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Biological and biomedical implications of the co-evolution of pathogens and their hosts

Nature Genetics volume 32, pages 569577 (2002) | Download Citation

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Abstract

Co-evolution between host and pathogen is, in principle, a powerful determinant of the biology and genetics of infection and disease. Yet co-evolution has proven difficult to demonstrate rigorously in practice, and co-evolutionary thinking is only just beginning to inform medical or veterinary research in any meaningful way, even though it can have a major influence on how genetic variation in biomedically important traits is interpreted. Improving our understanding of the biomedical significance of co-evolution will require changing the way in which we look for it, complementing the phenomenological approach traditionally favored by evolutionary biologists with the exploitation of the extensive data becoming available on the molecular biology and molecular genetics of host–pathogen interactions.

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Acknowledgements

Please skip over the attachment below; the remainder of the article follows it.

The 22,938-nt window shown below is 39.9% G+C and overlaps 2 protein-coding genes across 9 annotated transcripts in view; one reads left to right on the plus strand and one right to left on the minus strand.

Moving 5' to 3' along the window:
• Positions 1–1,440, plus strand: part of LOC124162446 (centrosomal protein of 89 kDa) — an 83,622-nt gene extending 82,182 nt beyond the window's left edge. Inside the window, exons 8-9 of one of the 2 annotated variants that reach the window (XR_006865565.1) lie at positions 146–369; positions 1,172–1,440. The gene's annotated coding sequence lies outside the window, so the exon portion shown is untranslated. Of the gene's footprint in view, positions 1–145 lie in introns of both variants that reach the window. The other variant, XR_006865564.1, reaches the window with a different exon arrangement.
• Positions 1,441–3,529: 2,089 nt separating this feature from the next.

We thank A. Read, L. Taylor, D. Haydon, M. Charleston, R. Phillips, C. Davies, P. Goulder, C. Lively and E. Baranowski for comments and discussion and gratefully acknowledge support from the Wellcome Trust, the Leverhulme Trust, the Royal Society, Ministerio de Ciencia y Tecnologia and Fundacion R Areces.

Author information

Affiliations

  1. Centre for Infectious Diseases, College of Medicine and Veterinary Medicine, University of Edinburgh, Easter Bush, Roslin, Midlothian EH25 9RG, UK.

    • Mark E. J. Woolhouse
  2. Peter Medawar Building for Pathogen Research, University of Oxford and Department of Zoology, Oxford, UK.

    • Joanne P. Webster
  3. Centro de Biologia Molecular, Universidad Autonoma de Madrid, Cantoblanco, Madrid, Spain.

    • Esteban Domingo
  4. Institute of Cell, Animal and Population Biology, King's Buildings, Edinburgh, UK.

    • Brian Charlesworth
  5. Department of Biology, Emory University, Atlanta, Georgia, USA.

    • Bruce R. Levin

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The authors declare no competing financial interests.

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Correspondence to Mark E. J. Woolhouse.

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https://doi.org/10.1038/ng1202-569